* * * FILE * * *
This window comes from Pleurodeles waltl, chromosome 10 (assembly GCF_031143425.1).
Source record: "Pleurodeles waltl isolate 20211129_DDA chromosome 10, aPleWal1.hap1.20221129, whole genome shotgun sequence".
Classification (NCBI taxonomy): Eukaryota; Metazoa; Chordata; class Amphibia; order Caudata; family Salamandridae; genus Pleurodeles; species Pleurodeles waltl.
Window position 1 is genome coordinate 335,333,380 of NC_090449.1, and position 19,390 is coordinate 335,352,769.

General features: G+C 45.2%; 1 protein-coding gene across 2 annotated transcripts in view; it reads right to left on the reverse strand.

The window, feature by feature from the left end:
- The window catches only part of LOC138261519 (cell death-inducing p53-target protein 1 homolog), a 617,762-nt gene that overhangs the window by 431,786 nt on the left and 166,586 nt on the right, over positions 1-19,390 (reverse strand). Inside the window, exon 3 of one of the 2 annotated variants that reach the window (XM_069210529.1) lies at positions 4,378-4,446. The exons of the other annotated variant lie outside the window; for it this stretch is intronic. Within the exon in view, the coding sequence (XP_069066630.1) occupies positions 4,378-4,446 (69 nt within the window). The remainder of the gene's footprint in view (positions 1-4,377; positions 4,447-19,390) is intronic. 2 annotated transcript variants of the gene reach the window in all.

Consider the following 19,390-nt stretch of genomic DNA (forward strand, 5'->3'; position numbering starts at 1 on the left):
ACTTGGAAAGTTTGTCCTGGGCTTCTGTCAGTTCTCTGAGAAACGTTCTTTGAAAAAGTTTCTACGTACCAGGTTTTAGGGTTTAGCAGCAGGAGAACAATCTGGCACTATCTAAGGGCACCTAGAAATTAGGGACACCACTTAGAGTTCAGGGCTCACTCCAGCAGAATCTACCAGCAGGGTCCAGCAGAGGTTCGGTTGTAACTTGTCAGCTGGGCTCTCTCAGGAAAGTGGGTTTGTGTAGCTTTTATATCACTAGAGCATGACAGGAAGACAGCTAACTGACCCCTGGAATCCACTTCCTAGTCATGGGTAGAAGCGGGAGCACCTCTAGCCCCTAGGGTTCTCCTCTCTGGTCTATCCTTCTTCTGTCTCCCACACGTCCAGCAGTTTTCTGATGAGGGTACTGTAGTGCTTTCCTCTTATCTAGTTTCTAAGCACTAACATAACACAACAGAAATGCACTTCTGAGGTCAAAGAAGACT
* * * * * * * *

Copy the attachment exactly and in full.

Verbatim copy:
This window comes from Pleurodeles waltl, chromosome 10 (assembly GCF_031143425.1).
Source record: "Pleurodeles waltl isolate 20211129_DDA chromosome 10, aPleWal1.hap1.20221129, whole genome shotgun sequence".
Classification (NCBI taxonomy): Eukaryota; Metazoa; Chordata; class Amphibia; order Caudata; family Salamandridae; genus Pleurodeles; species Pleurodeles waltl.
Window position 1 is genome coordinate 335,333,380 of NC_090449.1, and position 19,390 is coordinate 335,352,769.

General features: G+C 45.2%; 1 protein-coding gene across 2 annotated transcripts in view; it reads right to left on the reverse strand.

The window, feature by feature from the left end:
- The window catches only part of LOC138261519 (cell death-inducing p53-target protein 1 homolog), a 617,762-nt gene that overhangs the window by 431,786 nt on the left and 166,586 nt on the right, over positions 1-19,390 (reverse strand). Inside the window, exon 3 of one of the 2 annotated variants that reach the window (XM_069210529.1) lies at positions 4,378-4,446. The exons of the other annotated variant lie outside the window; for it this stretch is intronic. Within the exon in view, the coding sequence (XP_069066630.1) occupies positions 4,378-4,446 (69 nt within the window). The remainder of the gene's footprint in view (positions 1-4,377; positions 4,447-19,390) is intronic. 2 annotated transcript variants of the gene reach the window in all.

Consider the following 19,390-nt stretch of genomic DNA (forward strand, 5'->3'; position numbering starts at 1 on the left):
ACTTGGAAAGTTTGTCCTGGGCTTCTGTCAGTTCTCTGAGAAACGTTCTTTGAAAAAGTTTCTACGTACCAGGTTTTAGGGTTTAGCAGCAGGAGAACAATCTGGCACTATCTAAGGGCACCTAGAAATTAGGGACACCACTTAGAGTTCAGGGCTCACTCCAGCAGAATCTACCAGCAGGGTCCAGCAGAGGTTCGGTTGTAACTTGTCAGCTGGGCTCTCTCAGGAAAGTGGGTTTGTGTAGCTTTTATATCACTAGAGCATGACAGGAAGACAGCTAACTGACCCCTGGAATCCACTTCCTAGTCATGGGTAGAAGCGGGAGCACCTCTAGCCCCTAGGGTTCTCCTCTCTGGTCTATCCTTCTTCTGTCTCCCACACGTCCAGCAGTTTTCTGATGAGGGTACTGTAGTGCTTTCCTCTTATCTAGTTTCTAAGCACTAACATAACACAACAGAAATGCACTTCTGAGGTCAAAGAAGACT